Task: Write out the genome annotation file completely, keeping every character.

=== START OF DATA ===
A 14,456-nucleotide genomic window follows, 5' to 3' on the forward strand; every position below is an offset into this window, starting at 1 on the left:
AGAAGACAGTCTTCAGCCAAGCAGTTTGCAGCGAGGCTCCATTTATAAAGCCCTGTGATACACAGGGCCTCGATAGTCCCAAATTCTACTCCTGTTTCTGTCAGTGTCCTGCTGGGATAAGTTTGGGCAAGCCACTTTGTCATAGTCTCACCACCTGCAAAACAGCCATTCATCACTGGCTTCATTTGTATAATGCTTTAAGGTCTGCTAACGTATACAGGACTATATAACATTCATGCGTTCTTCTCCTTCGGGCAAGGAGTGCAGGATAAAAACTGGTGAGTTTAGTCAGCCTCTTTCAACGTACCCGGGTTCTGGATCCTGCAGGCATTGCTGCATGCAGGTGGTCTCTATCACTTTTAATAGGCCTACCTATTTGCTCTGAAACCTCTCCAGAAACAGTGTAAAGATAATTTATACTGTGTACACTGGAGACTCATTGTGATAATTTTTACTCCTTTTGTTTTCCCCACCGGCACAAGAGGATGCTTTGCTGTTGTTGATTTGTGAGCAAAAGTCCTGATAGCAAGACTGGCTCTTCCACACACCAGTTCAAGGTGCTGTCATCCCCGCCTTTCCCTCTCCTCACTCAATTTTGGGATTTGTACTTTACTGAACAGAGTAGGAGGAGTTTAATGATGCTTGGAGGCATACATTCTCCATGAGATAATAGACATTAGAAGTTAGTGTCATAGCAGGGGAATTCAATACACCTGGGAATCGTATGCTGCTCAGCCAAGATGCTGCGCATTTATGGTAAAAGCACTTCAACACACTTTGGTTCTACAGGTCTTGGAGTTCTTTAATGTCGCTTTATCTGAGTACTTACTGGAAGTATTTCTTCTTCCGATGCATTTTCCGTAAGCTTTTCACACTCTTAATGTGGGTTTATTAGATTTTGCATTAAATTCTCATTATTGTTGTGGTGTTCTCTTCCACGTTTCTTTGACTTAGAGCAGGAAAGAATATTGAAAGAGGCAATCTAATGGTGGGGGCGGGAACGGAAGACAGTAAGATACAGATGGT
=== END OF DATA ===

A 14,456-nucleotide genomic window follows, 5' to 3' on the forward strand; every position below is an offset into this window, starting at 1 on the left:
AGAAGACAGTCTTCAGCCAAGCAGTTTGCAGCGAGGCTCCATTTATAAAGCCCTGTGATACACAGGGCCTCGATAGTCCCAAATTCTACTCCTGTTTCTGTCAGTGTCCTGCTGGGATAAGTTTGGGCAAGCCACTTTGTCATAGTCTCACCACCTGCAAAACAGCCATTCATCACTGGCTTCATTTGTATAATGCTTTAAGGTCTGCTAACGTATACAGGACTATATAACATTCATGCGTTCTTCTCCTTCGGGCAAGGAGTGCAGGATAAAAACTGGTGAGTTTAGTCAGCCTCTTTCAACGTACCCGGGTTCTGGATCCTGCAGGCATTGCTGCATGCAGGTGGTCTCTATCACTTTTAATAGGCCTACCTATTTGCTCTGAAACCTCTCCAGAAACAGTGTAAAGATAATTTATACTGTGTACACTGGAGACTCATTGTGATAATTTTTACTCCTTTTGTTTTCCCCACCGGCACAAGAGGATGCTTTGCTGTTGTTGATTTGTGAGCAAAAGTCCTGATAGCAAGACTGGCTCTTCCACACACCAGTTCAAGGTGCTGTCATCCCCGCCTTTCCCTCTCCTCACTCAATTTTGGGATTTGTACTTTACTGAACAGAGTAGGAGGAGTTTAATGATGCTTGGAGGCATACATTCTCCATGAGATAATAGACATTAGAAGTTAGTGTCATAGCAGGGGAATTCAATACACCTGGGAATCGTATGCTGCTCAGCCAAGATGCTGCGCATTTATGGTAAAAGCACTTCAACACACTTTGGTTCTACAGGTCTTGGAGTTCTTTAATGTCGCTTTATCTGAGTACTTACTGGAAGTATTTCTTCTTCCGATGCATTTTCCGTAAGCTTTTCACACTCTTAATGTGGGTTTATTAGATTTTGCATTAAATTCTCATTATTGTTGTGGTGTTCTCTTCCACGTTTCTTTGACTTAGAGCAGGAAAGAATATTGAAAGAGGCAATCTAATGGTGGGGGCGGGAACGGAAGACAGTAAGATACAGATGGT